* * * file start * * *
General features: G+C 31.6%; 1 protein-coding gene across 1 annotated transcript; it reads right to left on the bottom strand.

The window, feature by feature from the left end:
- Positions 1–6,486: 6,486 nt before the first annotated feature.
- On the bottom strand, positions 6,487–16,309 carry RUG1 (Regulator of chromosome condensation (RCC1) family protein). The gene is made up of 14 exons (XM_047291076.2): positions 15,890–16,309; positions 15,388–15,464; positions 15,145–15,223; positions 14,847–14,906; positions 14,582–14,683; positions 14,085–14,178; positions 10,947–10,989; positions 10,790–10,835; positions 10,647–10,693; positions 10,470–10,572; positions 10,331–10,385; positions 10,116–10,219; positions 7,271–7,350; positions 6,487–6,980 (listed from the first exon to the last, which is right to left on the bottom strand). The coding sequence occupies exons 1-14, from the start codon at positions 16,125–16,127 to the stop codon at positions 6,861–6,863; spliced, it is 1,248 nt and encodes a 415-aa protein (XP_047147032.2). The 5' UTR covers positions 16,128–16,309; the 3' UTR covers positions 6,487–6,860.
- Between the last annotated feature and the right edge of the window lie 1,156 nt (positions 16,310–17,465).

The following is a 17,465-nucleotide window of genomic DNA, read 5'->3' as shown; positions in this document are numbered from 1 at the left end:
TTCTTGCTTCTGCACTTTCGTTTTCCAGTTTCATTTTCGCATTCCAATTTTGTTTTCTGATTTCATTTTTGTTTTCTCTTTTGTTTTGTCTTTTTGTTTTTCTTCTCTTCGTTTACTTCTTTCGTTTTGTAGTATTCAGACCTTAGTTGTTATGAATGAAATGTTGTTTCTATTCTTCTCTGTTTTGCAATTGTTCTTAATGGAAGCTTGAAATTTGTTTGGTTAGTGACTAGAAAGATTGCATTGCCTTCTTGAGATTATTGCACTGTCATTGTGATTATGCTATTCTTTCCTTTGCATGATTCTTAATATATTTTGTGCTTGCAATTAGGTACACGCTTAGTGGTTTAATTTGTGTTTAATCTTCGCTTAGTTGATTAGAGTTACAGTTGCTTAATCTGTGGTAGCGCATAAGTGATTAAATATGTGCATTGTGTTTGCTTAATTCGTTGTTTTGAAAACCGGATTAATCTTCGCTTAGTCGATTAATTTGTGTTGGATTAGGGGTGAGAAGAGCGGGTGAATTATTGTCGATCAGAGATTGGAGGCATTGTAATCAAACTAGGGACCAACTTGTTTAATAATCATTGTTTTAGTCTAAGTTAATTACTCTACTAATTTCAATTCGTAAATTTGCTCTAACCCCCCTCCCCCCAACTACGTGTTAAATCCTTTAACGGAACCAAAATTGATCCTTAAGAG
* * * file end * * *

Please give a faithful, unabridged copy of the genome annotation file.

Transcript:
General features: G+C 31.6%; 1 protein-coding gene across 1 annotated transcript; it reads right to left on the bottom strand.

The window, feature by feature from the left end:
- Positions 1–6,486: 6,486 nt before the first annotated feature.
- On the bottom strand, positions 6,487–16,309 carry RUG1 (Regulator of chromosome condensation (RCC1) family protein). The gene is made up of 14 exons (XM_047291076.2): positions 15,890–16,309; positions 15,388–15,464; positions 15,145–15,223; positions 14,847–14,906; positions 14,582–14,683; positions 14,085–14,178; positions 10,947–10,989; positions 10,790–10,835; positions 10,647–10,693; positions 10,470–10,572; positions 10,331–10,385; positions 10,116–10,219; positions 7,271–7,350; positions 6,487–6,980 (listed from the first exon to the last, which is right to left on the bottom strand). The coding sequence occupies exons 1-14, from the start codon at positions 16,125–16,127 to the stop codon at positions 6,861–6,863; spliced, it is 1,248 nt and encodes a 415-aa protein (XP_047147032.2). The 5' UTR covers positions 16,128–16,309; the 3' UTR covers positions 6,487–6,860.
- Between the last annotated feature and the right edge of the window lie 1,156 nt (positions 16,310–17,465).

The following is a 17,465-nucleotide window of genomic DNA, read 5'->3' as shown; positions in this document are numbered from 1 at the left end:
TTCTTGCTTCTGCACTTTCGTTTTCCAGTTTCATTTTCGCATTCCAATTTTGTTTTCTGATTTCATTTTTGTTTTCTCTTTTGTTTTGTCTTTTTGTTTTTCTTCTCTTCGTTTACTTCTTTCGTTTTGTAGTATTCAGACCTTAGTTGTTATGAATGAAATGTTGTTTCTATTCTTCTCTGTTTTGCAATTGTTCTTAATGGAAGCTTGAAATTTGTTTGGTTAGTGACTAGAAAGATTGCATTGCCTTCTTGAGATTATTGCACTGTCATTGTGATTATGCTATTCTTTCCTTTGCATGATTCTTAATATATTTTGTGCTTGCAATTAGGTACACGCTTAGTGGTTTAATTTGTGTTTAATCTTCGCTTAGTTGATTAGAGTTACAGTTGCTTAATCTGTGGTAGCGCATAAGTGATTAAATATGTGCATTGTGTTTGCTTAATTCGTTGTTTTGAAAACCGGATTAATCTTCGCTTAGTCGATTAATTTGTGTTGGATTAGGGGTGAGAAGAGCGGGTGAATTATTGTCGATCAGAGATTGGAGGCATTGTAATCAAACTAGGGACCAACTTGTTTAATAATCATTGTTTTAGTCTAAGTTAATTACTCTACTAATTTCAATTCGTAAATTTGCTCTAACCCCCCTCCCCCCAACTACGTGTTAAATCCTTTAACGGAACCAAAATTGATCCTTAAGAG